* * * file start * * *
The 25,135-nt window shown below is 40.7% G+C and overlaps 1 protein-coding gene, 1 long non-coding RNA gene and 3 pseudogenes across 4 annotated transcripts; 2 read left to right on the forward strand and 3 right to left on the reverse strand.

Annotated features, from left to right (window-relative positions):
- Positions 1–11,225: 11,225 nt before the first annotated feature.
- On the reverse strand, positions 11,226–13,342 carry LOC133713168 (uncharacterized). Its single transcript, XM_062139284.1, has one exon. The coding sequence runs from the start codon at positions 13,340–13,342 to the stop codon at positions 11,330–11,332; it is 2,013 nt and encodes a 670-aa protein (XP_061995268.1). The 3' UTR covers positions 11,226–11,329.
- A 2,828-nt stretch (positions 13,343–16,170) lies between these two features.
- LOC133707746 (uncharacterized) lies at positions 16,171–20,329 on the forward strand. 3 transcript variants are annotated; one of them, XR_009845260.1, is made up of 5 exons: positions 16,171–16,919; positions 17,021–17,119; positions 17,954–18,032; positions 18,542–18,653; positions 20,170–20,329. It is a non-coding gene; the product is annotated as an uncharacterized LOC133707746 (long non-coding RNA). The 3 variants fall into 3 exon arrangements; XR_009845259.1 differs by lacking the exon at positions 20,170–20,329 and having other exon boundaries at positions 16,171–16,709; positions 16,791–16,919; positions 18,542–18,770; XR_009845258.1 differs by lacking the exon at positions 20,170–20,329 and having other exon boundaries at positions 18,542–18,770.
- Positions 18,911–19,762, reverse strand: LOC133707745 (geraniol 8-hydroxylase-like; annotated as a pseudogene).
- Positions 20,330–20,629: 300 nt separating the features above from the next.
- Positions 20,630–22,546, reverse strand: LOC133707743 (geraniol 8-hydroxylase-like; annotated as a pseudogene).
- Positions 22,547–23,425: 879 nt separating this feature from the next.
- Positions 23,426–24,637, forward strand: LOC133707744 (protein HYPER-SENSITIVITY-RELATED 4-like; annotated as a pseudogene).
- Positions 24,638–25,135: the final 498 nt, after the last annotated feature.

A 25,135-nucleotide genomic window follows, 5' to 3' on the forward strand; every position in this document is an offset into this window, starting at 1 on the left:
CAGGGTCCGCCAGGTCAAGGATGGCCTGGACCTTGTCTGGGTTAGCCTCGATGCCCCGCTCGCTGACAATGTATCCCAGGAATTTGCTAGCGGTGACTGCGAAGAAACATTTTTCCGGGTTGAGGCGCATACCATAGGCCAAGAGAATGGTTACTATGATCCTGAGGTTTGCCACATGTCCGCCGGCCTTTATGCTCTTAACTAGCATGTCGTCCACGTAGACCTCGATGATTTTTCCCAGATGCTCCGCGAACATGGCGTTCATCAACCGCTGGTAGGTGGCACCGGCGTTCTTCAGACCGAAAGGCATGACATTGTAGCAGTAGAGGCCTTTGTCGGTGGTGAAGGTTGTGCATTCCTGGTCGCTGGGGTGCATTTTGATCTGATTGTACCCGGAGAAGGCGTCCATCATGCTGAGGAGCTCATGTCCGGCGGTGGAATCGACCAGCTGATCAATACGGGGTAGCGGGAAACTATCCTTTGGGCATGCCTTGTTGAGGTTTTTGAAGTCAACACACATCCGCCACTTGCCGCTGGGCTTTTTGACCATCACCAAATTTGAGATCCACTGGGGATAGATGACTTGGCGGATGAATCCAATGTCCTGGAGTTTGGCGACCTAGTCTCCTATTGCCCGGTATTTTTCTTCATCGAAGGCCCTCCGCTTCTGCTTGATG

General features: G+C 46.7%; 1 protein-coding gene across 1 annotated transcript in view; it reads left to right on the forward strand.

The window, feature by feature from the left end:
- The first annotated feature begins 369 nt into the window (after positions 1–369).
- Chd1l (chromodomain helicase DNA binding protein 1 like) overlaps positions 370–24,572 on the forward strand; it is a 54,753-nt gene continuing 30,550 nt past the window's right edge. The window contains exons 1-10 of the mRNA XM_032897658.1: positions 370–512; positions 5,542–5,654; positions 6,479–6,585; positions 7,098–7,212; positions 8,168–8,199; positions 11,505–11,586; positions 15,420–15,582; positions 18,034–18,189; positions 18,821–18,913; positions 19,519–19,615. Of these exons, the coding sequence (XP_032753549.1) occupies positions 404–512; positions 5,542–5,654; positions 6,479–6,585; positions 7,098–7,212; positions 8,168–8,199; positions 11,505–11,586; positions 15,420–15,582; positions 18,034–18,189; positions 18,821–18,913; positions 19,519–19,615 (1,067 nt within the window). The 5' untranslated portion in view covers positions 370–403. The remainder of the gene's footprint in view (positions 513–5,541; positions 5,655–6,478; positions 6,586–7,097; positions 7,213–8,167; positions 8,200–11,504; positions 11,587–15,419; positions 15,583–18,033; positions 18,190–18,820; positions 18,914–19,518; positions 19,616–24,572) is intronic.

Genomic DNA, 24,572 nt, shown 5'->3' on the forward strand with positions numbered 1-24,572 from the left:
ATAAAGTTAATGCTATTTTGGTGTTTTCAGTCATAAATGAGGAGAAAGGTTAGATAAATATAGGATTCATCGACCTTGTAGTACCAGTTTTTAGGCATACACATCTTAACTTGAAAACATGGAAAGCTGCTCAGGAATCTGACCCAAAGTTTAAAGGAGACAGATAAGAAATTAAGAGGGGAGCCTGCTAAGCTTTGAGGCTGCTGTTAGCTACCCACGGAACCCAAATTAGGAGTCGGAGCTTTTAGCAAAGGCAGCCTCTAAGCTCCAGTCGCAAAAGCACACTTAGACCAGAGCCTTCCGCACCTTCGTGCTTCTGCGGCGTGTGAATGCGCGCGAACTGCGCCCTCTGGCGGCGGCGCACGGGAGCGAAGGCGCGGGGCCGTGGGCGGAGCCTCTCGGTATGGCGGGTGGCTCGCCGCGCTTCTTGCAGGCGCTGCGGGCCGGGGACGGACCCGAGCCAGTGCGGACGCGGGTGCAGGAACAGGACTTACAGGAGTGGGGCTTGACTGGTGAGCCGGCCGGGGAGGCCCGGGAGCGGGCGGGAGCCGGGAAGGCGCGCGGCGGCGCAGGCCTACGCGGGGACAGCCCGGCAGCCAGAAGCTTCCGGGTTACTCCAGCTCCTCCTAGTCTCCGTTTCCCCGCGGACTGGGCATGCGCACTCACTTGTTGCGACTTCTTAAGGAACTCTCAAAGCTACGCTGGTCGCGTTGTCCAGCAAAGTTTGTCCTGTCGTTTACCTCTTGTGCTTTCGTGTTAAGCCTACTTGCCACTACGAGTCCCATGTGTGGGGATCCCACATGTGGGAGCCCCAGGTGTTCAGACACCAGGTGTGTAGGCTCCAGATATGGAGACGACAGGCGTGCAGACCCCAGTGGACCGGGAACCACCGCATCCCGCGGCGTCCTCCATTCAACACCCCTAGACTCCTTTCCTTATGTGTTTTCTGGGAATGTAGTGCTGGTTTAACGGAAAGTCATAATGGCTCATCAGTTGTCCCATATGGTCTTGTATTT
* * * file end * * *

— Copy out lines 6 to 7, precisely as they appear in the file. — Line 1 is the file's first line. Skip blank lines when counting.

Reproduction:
- LOC133707746 (uncharacterized) lies at positions 16,171–20,329 on the forward strand. 3 transcript variants are annotated; one of them, XR_009845260.1, is made up of 5 exons: positions 16,171–16,919; positions 17,021–17,119; positions 17,954–18,032; positions 18,542–18,653; positions 20,170–20,329. It is a non-coding gene; the product is annotated as an uncharacterized LOC133707746 (long non-coding RNA). The 3 variants fall into 3 exon arrangements; XR_009845259.1 differs by lacking the exon at positions 20,170–20,329 and having other exon boundaries at positions 16,171–16,709; positions 16,791–16,919; positions 18,542–18,770; XR_009845258.1 differs by lacking the exon at positions 20,170–20,329 and having other exon boundaries at positions 18,542–18,770.
- Positions 18,911–19,762, reverse strand: LOC133707745 (geraniol 8-hydroxylase-like; annotated as a pseudogene).